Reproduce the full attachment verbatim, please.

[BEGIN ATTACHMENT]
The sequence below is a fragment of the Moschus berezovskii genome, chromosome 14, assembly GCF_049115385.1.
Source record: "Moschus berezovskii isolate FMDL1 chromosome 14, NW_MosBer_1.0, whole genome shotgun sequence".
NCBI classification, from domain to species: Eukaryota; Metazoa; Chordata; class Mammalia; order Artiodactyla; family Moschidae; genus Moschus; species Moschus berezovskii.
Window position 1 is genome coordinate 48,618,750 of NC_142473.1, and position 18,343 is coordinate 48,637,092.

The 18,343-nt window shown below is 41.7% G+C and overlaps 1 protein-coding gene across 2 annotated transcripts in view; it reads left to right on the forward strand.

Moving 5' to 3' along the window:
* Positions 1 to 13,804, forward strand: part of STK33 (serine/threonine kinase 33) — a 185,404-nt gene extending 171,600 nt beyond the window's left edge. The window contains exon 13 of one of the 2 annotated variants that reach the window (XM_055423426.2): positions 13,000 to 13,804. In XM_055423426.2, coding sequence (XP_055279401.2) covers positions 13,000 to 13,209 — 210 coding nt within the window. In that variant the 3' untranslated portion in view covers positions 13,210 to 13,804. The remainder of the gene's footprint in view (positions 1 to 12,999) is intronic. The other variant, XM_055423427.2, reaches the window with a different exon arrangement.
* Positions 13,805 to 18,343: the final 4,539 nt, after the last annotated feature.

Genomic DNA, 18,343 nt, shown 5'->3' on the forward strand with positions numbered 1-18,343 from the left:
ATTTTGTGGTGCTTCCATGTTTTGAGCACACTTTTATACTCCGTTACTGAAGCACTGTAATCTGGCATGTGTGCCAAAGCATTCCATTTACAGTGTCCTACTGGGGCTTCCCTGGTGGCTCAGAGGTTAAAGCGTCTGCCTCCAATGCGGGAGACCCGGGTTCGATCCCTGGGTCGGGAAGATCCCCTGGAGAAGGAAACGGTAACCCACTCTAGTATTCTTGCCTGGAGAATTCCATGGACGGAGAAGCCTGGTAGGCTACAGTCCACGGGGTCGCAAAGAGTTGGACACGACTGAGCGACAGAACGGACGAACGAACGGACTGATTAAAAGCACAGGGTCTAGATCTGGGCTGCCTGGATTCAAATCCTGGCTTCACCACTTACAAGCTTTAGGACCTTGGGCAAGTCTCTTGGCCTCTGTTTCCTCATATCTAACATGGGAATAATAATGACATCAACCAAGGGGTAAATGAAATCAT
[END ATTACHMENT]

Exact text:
The sequence below is a fragment of the Moschus berezovskii genome, chromosome 14, assembly GCF_049115385.1.
Source record: "Moschus berezovskii isolate FMDL1 chromosome 14, NW_MosBer_1.0, whole genome shotgun sequence".
NCBI classification, from domain to species: Eukaryota; Metazoa; Chordata; class Mammalia; order Artiodactyla; family Moschidae; genus Moschus; species Moschus berezovskii.
Window position 1 is genome coordinate 48,618,750 of NC_142473.1, and position 18,343 is coordinate 48,637,092.

The 18,343-nt window shown below is 41.7% G+C and overlaps 1 protein-coding gene across 2 annotated transcripts in view; it reads left to right on the forward strand.

Moving 5' to 3' along the window:
* Positions 1 to 13,804, forward strand: part of STK33 (serine/threonine kinase 33) — a 185,404-nt gene extending 171,600 nt beyond the window's left edge. The window contains exon 13 of one of the 2 annotated variants that reach the window (XM_055423426.2): positions 13,000 to 13,804. In XM_055423426.2, coding sequence (XP_055279401.2) covers positions 13,000 to 13,209 — 210 coding nt within the window. In that variant the 3' untranslated portion in view covers positions 13,210 to 13,804. The remainder of the gene's footprint in view (positions 1 to 12,999) is intronic. The other variant, XM_055423427.2, reaches the window with a different exon arrangement.
* Positions 13,805 to 18,343: the final 4,539 nt, after the last annotated feature.

Genomic DNA, 18,343 nt, shown 5'->3' on the forward strand with positions numbered 1-18,343 from the left:
ATTTTGTGGTGCTTCCATGTTTTGAGCACACTTTTATACTCCGTTACTGAAGCACTGTAATCTGGCATGTGTGCCAAAGCATTCCATTTACAGTGTCCTACTGGGGCTTCCCTGGTGGCTCAGAGGTTAAAGCGTCTGCCTCCAATGCGGGAGACCCGGGTTCGATCCCTGGGTCGGGAAGATCCCCTGGAGAAGGAAACGGTAACCCACTCTAGTATTCTTGCCTGGAGAATTCCATGGACGGAGAAGCCTGGTAGGCTACAGTCCACGGGGTCGCAAAGAGTTGGACACGACTGAGCGACAGAACGGACGAACGAACGGACTGATTAAAAGCACAGGGTCTAGATCTGGGCTGCCTGGATTCAAATCCTGGCTTCACCACTTACAAGCTTTAGGACCTTGGGCAAGTCTCTTGGCCTCTGTTTCCTCATATCTAACATGGGAATAATAATGACATCAACCAAGGGGTAAATGAAATCAT